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Cadillac Records (2008) Print E-mail
Thursday, 12 March 2009
ImageUnless you're a student of music, you may not realize rock-'n'-roll grew out of the blues, and the African-Americans who developed this new, infectious sound had to wait years and rewrite history to receive the credit they deserved.  Cadillac Records salutes these unsung pioneers, and paints a searing portrait of the turbulent time in which they lived.

Leonard Chess (Adrien Brody) loves the blues – so much so, he's willing to cross Chicago's color lines to promote some talented, struggling African-American artists who one day would achieve legendary status within the music industry.  He's also desperate for success and willing to do almost anything to achieve it.  To Leonard, a poor Polish immigrant's son, a spanking new Cadillac represents the fulfillment of the American dream, and he's determined to get one for himself and everyone he manages.  After a stint as a club owner, Leonard founds Chess Records, and puts such gifted musicians on the map as Muddy Waters (Jeffrey Wright), Little Walter (Columbus Short), Willie Dixon, (Cedric the Entertainer), Chuck Berry (Mos Def), and the soulful Etta James (Beyoncé Knowles) during a time of tense social strife. Chess and his roster of stars, however, pay a hefty price for success. Alcohol, drugs, infidelity, and other demons debilitate them, but music is always their salvation, and when everything else fails, they turn to the blues for solace and nourishment.

Cadillac Records contains plenty of soaring musical numbers, but it's also a gritty examination of America's racial divide during the '40s, '50s, and '60s, and how the blues and rock-'n'-roll at first divide, then unite blacks and whites. The period detail, top-flight music sequences, and excellent portrayals all contribute to the movie's success, but writer-director Darnell Martin stumbles a bit by adopting the blues' lazy, languid pacing. The actors give it their all, but a strong directorial hand is still needed to fully propel the film, and Martin, who cut her teeth largely in TV, can't quite rev the film's engine to the degree necessary to keep us fully involved.

The first-rate performances, though, help keep the film from stalling too often. Wright leads the way with a spot-on take on Muddy Waters, Short impresses as Little Walter, and Mos Def mixes charisma, mischief, and unbridled energy to bring Chuck Berry to brilliant life. But Beyoncé steals the show with a performance of such raw intensity we almost forget her pop star pedigree.  Her renditions of At Last and I'd Rather Go Blind cut deep, but she takes it all to another level during a riveting scene when she's totally strung out on heroin.  This is a Beyoncé we haven't seen before, but now that she's out of the bag, hopefully we will again.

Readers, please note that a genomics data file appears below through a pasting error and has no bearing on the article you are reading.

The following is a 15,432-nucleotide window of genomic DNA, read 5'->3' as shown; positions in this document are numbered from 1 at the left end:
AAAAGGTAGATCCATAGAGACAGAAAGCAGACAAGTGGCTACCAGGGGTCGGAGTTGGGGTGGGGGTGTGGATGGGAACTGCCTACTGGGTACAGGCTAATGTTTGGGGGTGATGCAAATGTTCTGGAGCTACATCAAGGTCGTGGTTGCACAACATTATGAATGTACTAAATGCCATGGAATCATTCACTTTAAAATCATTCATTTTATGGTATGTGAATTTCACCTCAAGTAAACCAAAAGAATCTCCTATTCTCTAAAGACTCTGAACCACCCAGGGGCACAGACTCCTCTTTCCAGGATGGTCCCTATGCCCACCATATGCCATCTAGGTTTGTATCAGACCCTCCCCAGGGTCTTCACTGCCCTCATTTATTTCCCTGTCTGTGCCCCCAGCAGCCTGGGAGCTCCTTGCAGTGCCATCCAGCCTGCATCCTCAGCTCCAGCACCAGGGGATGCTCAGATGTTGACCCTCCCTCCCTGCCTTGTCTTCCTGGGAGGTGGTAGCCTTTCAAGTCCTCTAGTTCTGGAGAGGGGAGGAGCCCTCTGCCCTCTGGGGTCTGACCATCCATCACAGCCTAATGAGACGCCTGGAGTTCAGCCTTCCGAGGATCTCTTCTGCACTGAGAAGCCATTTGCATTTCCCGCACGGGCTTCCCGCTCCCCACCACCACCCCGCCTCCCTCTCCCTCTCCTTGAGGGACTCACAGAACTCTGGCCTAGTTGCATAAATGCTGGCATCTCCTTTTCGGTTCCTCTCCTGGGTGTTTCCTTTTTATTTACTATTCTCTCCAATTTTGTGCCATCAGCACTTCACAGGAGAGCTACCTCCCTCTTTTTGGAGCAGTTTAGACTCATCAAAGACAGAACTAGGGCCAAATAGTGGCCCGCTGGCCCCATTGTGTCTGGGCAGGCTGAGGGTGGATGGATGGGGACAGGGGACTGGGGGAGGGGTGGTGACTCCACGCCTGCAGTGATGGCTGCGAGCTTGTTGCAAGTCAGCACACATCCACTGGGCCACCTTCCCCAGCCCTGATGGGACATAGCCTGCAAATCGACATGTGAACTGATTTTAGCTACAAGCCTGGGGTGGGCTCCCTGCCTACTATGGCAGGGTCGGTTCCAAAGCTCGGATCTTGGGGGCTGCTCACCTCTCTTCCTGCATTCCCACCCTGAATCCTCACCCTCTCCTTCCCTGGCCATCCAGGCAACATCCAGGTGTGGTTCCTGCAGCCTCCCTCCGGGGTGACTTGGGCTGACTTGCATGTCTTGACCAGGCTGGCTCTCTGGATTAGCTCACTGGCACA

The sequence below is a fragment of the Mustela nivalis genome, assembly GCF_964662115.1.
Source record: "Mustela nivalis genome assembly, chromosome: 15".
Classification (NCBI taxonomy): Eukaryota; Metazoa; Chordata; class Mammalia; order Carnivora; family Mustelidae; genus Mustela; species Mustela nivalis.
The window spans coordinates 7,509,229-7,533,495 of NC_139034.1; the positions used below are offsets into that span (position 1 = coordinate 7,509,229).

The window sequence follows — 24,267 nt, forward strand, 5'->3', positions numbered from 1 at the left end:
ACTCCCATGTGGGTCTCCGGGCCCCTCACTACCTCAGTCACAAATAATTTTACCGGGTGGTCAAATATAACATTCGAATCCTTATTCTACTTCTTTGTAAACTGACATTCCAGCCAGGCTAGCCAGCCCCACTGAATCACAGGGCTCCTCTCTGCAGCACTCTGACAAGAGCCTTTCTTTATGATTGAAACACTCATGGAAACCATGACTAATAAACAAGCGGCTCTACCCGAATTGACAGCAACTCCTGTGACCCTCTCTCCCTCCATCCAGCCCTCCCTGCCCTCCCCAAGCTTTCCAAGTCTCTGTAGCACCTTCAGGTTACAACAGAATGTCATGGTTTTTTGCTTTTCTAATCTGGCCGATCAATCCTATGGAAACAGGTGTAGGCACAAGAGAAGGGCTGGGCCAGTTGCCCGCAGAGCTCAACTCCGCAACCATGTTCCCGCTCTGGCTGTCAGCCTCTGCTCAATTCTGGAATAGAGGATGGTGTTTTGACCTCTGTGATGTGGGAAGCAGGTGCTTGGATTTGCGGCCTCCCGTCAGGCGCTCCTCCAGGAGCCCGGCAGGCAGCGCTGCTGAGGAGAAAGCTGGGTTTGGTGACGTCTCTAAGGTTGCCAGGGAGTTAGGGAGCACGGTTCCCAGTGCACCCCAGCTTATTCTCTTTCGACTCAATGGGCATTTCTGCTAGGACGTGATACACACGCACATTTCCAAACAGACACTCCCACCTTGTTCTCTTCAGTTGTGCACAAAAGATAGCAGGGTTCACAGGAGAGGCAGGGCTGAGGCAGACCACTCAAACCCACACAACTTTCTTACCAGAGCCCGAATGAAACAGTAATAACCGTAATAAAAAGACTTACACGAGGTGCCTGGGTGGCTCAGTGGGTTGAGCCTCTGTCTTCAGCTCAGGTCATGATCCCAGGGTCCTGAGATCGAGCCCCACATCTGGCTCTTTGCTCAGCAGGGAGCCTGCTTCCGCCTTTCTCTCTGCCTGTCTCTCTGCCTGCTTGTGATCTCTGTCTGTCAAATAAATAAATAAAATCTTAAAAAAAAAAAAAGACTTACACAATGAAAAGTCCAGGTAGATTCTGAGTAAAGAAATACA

Sony's 1080p/MPEG-4 AVC transfer beautifully replicates the look and feel of this film. Colors are largely muted, but do pop on occasion, while strong, dense black levels and excellent contrast lend the image a nice vibrancy.  Faint grain adds a touch of period texture, but the print remains free of dirt, and the transfer handles various source materials, such as newsreels and archival clips, without any jarring transitions. Shadow delineation is fine in all light levels, and fleshtones, which run the gamut, are perfectly pitched. The clear close-ups lack the 3-D elements of the best 1080p renderings, but overall, this is a solid, good-looking transfer from Sony.

The Dolby TrueHD 5.1 track is by no means weak, but it doesn't do the music justice. The vocals don't wrap around like they should, and the guitar and harmonica solos of Muddy Waters and Little Walter fail to provoke the kind of visceral response you'd get from a higher quality track.  Limited surround action and muted bass frequencies don't help, though some decent front channel separation does a good job of expanding the sound field.  The dialogue could be clear if the actors chose to enunciate, yet the speech patterns and dialects are often impossible to understand. With so much drawling and mumbling, I seriously considered turning on the subtitles to follow the conversations.  To really stir our emotions, 'Cadillac Records' requires a reference quality mix, and this standard effort doesn't get the job done.

Supplements include a high-quality audio commentary by Martin, two well-produced featurettes on the film itself and its costume and production design, a few brief deleted scenes, and some trailers.  As a Blu-ray exclusive, there's an interactive playlist, which allows viewers to mark their favorite songs with the remote, then share the "playlist" with friends and family via BD-Live.

Cadillac Records tells a vital story and, generally, tells it with insight and grace, though it never grabbed me like I hoped it would.  Maybe if the video and audio transfers were reference quality, I might be more enthusiastic about this disc. Still, it's definitely worth a look, especially for hardcore music fans.

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